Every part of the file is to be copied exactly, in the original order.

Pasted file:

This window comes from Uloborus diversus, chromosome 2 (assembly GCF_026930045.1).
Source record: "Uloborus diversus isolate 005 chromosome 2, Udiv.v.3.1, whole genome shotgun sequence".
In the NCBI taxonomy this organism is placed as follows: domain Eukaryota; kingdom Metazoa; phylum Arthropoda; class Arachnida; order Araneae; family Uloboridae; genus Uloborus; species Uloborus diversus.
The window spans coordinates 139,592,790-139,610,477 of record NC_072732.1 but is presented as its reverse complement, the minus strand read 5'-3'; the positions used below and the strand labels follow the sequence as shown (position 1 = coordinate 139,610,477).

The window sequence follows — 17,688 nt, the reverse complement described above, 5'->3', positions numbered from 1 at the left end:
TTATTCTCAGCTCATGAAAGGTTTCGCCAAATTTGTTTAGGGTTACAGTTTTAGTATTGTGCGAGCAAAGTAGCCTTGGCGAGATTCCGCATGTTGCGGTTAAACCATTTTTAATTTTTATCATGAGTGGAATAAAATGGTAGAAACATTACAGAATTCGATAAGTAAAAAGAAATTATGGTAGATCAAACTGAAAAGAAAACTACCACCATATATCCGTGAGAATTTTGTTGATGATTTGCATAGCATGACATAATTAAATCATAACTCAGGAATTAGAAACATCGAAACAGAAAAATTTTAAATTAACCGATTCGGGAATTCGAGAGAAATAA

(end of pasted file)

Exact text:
This window comes from Uloborus diversus, chromosome 2 (assembly GCF_026930045.1).
Source record: "Uloborus diversus isolate 005 chromosome 2, Udiv.v.3.1, whole genome shotgun sequence".
In the NCBI taxonomy this organism is placed as follows: domain Eukaryota; kingdom Metazoa; phylum Arthropoda; class Arachnida; order Araneae; family Uloboridae; genus Uloborus; species Uloborus diversus.
The window spans coordinates 139,592,790-139,610,477 of record NC_072732.1 but is presented as its reverse complement, the minus strand read 5'-3'; the positions used below and the strand labels follow the sequence as shown (position 1 = coordinate 139,610,477).

The window sequence follows — 17,688 nt, the reverse complement described above, 5'->3', positions numbered from 1 at the left end:
TTATTCTCAGCTCATGAAAGGTTTCGCCAAATTTGTTTAGGGTTACAGTTTTAGTATTGTGCGAGCAAAGTAGCCTTGGCGAGATTCCGCATGTTGCGGTTAAACCATTTTTAATTTTTATCATGAGTGGAATAAAATGGTAGAAACATTACAGAATTCGATAAGTAAAAAGAAATTATGGTAGATCAAACTGAAAAGAAAACTACCACCATATATCCGTGAGAATTTTGTTGATGATTTGCATAGCATGACATAATTAAATCATAACTCAGGAATTAGAAACATCGAAACAGAAAAATTTTAAATTAACCGATTCGGGAATTCGAGAGAAATAA